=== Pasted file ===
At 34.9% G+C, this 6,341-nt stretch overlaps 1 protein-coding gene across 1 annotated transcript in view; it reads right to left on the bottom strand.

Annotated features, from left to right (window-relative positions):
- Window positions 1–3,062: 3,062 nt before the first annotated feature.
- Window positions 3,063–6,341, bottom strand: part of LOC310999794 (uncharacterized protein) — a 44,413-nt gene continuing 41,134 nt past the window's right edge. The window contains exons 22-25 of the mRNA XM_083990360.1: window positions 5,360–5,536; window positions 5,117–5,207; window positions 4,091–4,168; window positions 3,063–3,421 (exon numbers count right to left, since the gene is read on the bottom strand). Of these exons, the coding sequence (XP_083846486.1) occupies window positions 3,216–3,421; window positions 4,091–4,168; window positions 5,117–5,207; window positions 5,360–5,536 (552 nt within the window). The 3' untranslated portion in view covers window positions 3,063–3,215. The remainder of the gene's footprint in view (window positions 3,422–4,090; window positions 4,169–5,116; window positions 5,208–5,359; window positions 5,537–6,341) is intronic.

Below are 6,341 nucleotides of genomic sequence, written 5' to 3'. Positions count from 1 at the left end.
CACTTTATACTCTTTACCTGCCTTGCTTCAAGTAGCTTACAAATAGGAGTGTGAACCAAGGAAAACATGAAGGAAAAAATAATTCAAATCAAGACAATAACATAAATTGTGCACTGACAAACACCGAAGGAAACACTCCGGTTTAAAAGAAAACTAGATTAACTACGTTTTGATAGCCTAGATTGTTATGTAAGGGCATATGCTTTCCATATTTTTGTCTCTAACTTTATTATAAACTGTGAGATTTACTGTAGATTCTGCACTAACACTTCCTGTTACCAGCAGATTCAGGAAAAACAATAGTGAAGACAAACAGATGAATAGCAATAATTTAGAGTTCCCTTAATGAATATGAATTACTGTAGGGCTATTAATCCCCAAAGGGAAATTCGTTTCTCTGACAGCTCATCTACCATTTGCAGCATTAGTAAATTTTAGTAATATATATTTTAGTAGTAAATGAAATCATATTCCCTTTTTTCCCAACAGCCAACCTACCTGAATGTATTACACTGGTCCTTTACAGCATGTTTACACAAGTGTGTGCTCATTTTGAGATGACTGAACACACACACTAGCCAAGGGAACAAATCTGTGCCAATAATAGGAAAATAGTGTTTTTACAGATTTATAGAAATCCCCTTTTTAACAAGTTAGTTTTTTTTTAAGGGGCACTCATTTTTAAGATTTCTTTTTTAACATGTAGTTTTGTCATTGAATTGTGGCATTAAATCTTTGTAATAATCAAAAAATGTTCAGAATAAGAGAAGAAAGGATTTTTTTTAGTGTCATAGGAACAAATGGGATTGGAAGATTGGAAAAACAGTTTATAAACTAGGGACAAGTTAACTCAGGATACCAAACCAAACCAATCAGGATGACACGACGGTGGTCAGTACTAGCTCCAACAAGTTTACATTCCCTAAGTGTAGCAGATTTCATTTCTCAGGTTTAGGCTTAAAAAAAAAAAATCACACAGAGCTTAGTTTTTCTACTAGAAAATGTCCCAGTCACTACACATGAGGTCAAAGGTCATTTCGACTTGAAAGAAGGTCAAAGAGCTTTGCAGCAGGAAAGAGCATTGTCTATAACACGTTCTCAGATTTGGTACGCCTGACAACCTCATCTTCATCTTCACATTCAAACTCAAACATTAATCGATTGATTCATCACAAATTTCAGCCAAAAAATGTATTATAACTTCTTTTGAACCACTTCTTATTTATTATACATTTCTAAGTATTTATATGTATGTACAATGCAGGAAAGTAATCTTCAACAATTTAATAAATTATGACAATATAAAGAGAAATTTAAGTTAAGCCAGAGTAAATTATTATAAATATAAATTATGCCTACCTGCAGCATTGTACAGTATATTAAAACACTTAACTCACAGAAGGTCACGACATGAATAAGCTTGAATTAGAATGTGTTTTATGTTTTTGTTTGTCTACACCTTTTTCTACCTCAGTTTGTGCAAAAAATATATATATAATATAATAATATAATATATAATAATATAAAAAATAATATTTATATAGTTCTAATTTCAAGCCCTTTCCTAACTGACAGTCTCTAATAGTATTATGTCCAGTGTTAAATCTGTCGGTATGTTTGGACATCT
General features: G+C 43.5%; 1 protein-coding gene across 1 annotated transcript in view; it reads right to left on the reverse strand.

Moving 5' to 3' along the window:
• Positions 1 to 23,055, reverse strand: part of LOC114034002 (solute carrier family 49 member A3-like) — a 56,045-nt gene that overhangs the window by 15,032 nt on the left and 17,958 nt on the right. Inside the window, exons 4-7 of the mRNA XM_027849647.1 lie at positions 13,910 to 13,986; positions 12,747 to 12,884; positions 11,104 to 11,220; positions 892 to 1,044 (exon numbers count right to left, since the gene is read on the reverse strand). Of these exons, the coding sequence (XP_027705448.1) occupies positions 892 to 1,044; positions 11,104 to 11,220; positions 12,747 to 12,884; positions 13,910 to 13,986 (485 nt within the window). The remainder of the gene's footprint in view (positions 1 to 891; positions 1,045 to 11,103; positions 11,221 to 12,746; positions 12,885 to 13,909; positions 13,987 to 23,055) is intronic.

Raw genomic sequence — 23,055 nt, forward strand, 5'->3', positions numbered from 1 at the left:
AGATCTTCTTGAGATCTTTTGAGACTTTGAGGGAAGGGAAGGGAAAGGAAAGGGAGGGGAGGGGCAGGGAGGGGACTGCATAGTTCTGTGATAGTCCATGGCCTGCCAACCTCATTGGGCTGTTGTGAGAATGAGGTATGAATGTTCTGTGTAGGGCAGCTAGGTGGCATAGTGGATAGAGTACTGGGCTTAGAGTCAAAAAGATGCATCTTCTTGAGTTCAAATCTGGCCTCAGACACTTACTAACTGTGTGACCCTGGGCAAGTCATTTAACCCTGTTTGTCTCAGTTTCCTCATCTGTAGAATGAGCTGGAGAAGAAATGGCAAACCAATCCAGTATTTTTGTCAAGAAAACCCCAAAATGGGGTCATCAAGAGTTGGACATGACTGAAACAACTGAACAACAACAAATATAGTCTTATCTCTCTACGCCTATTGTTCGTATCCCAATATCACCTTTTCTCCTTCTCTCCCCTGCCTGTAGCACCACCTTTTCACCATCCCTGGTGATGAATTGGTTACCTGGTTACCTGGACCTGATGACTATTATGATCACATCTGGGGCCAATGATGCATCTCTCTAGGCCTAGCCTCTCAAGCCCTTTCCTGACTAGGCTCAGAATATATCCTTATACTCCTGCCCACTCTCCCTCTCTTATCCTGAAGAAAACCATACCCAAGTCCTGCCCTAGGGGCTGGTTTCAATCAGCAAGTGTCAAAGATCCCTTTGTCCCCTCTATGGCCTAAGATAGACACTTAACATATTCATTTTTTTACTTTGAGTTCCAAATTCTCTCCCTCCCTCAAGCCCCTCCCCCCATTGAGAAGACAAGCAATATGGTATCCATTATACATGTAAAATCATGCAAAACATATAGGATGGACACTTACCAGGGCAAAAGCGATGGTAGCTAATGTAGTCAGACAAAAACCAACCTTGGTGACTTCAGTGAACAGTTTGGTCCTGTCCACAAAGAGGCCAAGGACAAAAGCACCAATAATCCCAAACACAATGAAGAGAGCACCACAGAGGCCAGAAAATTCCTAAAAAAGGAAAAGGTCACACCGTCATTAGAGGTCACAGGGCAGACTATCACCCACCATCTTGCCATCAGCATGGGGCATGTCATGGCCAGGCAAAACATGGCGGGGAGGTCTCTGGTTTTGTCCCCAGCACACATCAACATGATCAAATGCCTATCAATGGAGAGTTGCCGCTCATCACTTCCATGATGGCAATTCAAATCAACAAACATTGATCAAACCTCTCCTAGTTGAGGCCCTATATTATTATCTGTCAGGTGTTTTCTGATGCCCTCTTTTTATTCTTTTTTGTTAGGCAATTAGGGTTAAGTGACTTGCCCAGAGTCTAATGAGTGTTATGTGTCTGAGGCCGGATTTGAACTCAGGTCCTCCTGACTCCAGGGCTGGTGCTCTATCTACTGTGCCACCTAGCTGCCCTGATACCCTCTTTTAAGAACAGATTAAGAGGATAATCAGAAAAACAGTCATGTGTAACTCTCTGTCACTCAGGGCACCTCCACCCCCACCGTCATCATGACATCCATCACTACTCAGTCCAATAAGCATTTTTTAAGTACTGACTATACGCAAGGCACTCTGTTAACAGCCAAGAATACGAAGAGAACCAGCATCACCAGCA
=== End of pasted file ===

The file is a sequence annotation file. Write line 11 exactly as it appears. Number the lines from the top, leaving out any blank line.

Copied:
AGATCTTCTTGAGATCTTTTGAGACTTTGAGGGAAGGGAAGGGAAAGGAAAGGGAGGGGAGGGGCAGGGAGGGGACTGCATAGTTCTGTGATAGTCCATGGCCTGCCAACCTCATTGGGCTGTTGTGAGAATGAGGTATGAATGTTCTGTGTAGGGCAGCTAGGTGGCATAGTGGATAGAGTACTGGGCTTAGAGTCAAAAAGATGCATCTTCTTGAGTTCAAATCTGGCCTCAGACACTTACTAACTGTGTGACCCTGGGCAAGTCATTTAACCCTGTTTGTCTCAGTTTCCTCATCTGTAGAATGAGCTGGAGAAGAAATGGCAAACCAATCCAGTATTTTTGTCAAGAAAACCCCAAAATGGGGTCATCAAGAGTTGGACATGACTGAAACAACTGAACAACAACAAATATAGTCTTATCTCTCTACGCCTATTGTTCGTATCCCAATATCACCTTTTCTCCTTCTCTCCCCTGCCTGTAGCACCACCTTTTCACCATCCCTGGTGATGAATTGGTTACCTGGTTACCTGGACCTGATGACTATTATGATCACATCTGGGGCCAATGATGCATCTCTCTAGGCCTAGCCTCTCAAGCCCTTTCCTGACTAGGCTCAGAATATATCCTTATACTCCTGCCCACTCTCCCTCTCTTATCCTGAAGAAAACCATACCCAAGTCCTGCCCTAGGGGCTGGTTTCAATCAGCAAGTGTCAAAGATCCCTTTGTCCCCTCTATGGCCTAAGATAGACACTTAACATATTCATTTTTTTACTTTGAGTTCCAAATTCTCTCCCTCCCTCAAGCCCCTCCCCCCATTGAGAAGACAAGCAATATGGTATCCATTATACATGTAAAATCATGCAAAACATATAGGATGGACACTTACCAGGGCAAAAGCGATGGTAGCTAATGTAGTCAGACAAAAACCAACCTTGGTGACTTCAGTGAACAGTTTGGTCCTGTCCACAAAGAGGCCAAGGACAAAAGCACCAATAATCCCAAACACAATGAAGAGAGCACCACAGAGGCCAGAAAATTCCTAAAAAAGGAAAAGGTCACACCGTCATTAGAGGTCACAGGGCAGACTATCACCCACCATCTTGCCATCAGCATGGGGCATGTCATGGCCAGGCAAAACATGGCGGGGAGGTCTCTGGTTTTGTCCCCAGCACACATCAACATGATCAAATGCCTATCAATGGAGAGTTGCCGCTCATCACTTCCATGATGGCAATTCAAATCAACAAACATTGATCAAACCTCTCCTAGTTGAGGCCCTATATTATTATCTGTCAGGTGTTTTCTGATGCCCTCTTTTTATTCTTTTTTGTTAGGCAATTAGGGTTAAGTGACTTGCCCAGAGTCTAATGAGTGTTATGTGTCTGAGGCCGGATTTGAACTCAGGTCCTCCTGACTCCAGGGCTGGTGCTCTATCTACTGTGCCACCTAGCTGCCCTGATACCCTCTTTTAAGAACAGATTAAGAGGATAATCAGAAAAACAGTCATGTGTAACTCTCTGTCACTCAGGGCACCTCCACCCCCACCGTCATCATGACATCCATCACTACTCAGTCCAATAAGCATTTTTTAAGTACTGACTATACGCAAGGCACTCTGTTAACAGCCAAGAATACGAAGAGAACCAGCATCACCAGCA